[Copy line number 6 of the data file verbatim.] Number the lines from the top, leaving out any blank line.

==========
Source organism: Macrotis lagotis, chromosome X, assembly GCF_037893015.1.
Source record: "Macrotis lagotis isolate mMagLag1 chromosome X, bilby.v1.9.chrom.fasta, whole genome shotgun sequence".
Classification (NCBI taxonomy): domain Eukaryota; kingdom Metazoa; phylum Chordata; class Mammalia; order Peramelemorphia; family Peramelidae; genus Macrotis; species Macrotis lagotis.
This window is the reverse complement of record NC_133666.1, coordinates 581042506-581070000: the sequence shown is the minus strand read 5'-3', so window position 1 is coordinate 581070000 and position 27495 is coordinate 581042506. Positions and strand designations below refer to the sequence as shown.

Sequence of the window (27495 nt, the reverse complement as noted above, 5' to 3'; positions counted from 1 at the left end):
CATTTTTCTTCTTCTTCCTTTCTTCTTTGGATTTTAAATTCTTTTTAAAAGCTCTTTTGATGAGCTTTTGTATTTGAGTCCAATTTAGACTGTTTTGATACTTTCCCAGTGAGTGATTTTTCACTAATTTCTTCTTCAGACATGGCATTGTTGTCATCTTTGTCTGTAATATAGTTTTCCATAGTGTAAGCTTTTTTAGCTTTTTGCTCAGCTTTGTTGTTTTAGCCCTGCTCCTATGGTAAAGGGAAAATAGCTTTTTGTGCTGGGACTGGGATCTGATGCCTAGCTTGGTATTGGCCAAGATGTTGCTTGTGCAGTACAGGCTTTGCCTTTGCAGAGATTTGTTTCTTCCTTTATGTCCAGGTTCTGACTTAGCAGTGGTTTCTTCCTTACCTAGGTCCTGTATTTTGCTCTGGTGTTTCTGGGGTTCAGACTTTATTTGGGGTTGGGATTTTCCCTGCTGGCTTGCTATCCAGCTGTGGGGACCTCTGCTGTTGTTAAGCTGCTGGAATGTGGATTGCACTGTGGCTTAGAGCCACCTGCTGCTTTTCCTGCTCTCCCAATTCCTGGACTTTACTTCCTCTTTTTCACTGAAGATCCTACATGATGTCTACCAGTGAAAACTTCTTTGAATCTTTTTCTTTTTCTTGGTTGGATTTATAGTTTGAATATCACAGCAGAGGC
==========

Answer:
CATTTTTCTTCTTCTTCCTTTCTTCTTTGGATTTTAAATTCTTTTTAAAAGCTCTTTTGATGAGCTTTTGTATTTGAGTCCAATTTAGACTGTTTTGATACTTTCCCAGTGAGTGATTTTTCACTAATTTCTTCTTCAGACATGGCATTGTTGTCATCTTTGTCTGTAATATAGTTTTCCATAGTGTAAGCTTTTTTAGCTTTTTGCTCAGCTTTGTTGTTTTAGCCCTGCTCCTATGGTAAAGGGAAAATAGCTTTTTGTGCTGGGACTGGGATCTGATGCCTAGCTTGGTATTGGCCAAGATGTTGCTTGTGCAGTACAGGCTTTGCCTTTGCAGAGATTTGTTTCTTCCTTTATGTCCAGGTTCTGACTTAGCAGTGGTTTCTTCCTTACCTAGGTCCTGTATTTTGCTCTGGTGTTTCTGGGGTTCAGACTTTATTTGGGGTTGGGATTTTCCCTGCTGGCTTGCTATCCAGCTGTGGGGACCTCTGCTGTTGTTAAGCTGCTGGAATGTGGATTGCACTGTGGCTTAGAGCCACCTGCTGCTTTTCCTGCTCTCCCAATTCCTGGACTTTACTTCCTCTTTTTCACTGAAGATCCTACATGATGTCTACCAGTGAAAACTTCTTTGAATCTTTTTCTTTTTCTTGGTTGGATTTATAGTTTGAATATCACAGCAGAGGC